Violence is "the intentional use of physical force or power, threatened or actual, against oneself, another person, or against a group or community, which either results in or has a high likelihood of resulting in injury, death, psychological harm, maldevelopment, or deprivation." This definition associates intentionality with the committing of the act itself, irrespective of the outcome it produces. Generally, though, anything that is turbulent or excited in an injurious, damaging or destructive way, or presenting risk accordingly, may be described as violent or occurring violently, even if not signifying violence (by a person and against a person).
Globally, violence takes the lives of more than 1.6 million people annually. Just over 50% due to suicide, some 35% due to homicide, and just over 12% as a direct result of war or some other form of conflict. In Africa, out of every 100,000 people, each year an estimated 60.9 die a violent death. Statistics show that gunfire kills ten children a day in the United States. Corlin, past president of the American Medical Association said: “The United States leads the world—in the rate at which its children die from firearms.” His conclusion? “Gun violence is a threat to the public health of our country.” For each single death due to violence, there are dozens of hospitalizations, hundreds of emergency department visits, and thousands of doctors' appointments. Furthermore, violence often has lifelong consequences for victims' physical and mental health and social functioning and can slow economic and social development.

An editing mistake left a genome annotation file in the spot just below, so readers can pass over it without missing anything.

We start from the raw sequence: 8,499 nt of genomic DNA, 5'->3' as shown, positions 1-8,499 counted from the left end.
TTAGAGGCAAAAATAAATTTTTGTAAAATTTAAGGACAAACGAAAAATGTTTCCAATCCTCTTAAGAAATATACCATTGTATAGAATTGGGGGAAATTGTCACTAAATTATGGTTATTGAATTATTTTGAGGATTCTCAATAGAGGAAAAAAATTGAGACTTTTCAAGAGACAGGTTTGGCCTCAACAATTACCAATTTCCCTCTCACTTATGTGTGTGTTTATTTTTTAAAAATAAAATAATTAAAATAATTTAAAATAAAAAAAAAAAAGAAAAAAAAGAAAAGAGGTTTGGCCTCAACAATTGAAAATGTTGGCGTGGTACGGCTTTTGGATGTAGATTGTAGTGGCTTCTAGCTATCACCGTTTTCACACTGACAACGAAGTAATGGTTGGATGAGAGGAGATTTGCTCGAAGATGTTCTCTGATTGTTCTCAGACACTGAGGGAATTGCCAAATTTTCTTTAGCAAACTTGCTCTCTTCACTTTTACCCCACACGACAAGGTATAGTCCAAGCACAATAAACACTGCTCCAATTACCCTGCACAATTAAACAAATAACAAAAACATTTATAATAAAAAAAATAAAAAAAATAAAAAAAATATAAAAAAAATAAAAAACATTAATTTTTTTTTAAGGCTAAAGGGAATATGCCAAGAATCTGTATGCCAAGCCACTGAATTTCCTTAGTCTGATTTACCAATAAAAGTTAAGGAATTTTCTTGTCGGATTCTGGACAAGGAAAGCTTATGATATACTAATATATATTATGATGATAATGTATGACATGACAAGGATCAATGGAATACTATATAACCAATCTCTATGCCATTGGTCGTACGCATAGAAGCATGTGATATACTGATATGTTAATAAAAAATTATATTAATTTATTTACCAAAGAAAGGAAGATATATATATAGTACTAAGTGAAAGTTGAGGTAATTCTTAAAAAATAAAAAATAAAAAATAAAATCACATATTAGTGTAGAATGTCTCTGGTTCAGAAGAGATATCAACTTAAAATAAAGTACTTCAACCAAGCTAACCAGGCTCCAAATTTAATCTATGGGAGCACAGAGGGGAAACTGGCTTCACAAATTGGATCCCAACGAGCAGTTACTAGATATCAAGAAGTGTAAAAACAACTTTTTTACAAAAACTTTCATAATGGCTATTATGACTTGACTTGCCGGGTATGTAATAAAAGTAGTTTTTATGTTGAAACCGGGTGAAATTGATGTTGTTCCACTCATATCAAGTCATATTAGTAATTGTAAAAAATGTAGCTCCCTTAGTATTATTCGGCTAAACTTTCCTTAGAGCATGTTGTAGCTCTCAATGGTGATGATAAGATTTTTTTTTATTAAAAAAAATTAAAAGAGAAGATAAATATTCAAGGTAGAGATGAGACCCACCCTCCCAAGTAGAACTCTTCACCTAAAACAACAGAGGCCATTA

Violence in many forms is preventable. Evidence shows strong relationships between levels of violence and potentially modifiable factors such as concentrated poverty, income and gender inequality, the harmful use of alcohol, and the absence of safe, stable, and nurturing relationships between children and parents. Scientific research shows that talking **** will inevitably end up with you getting hit.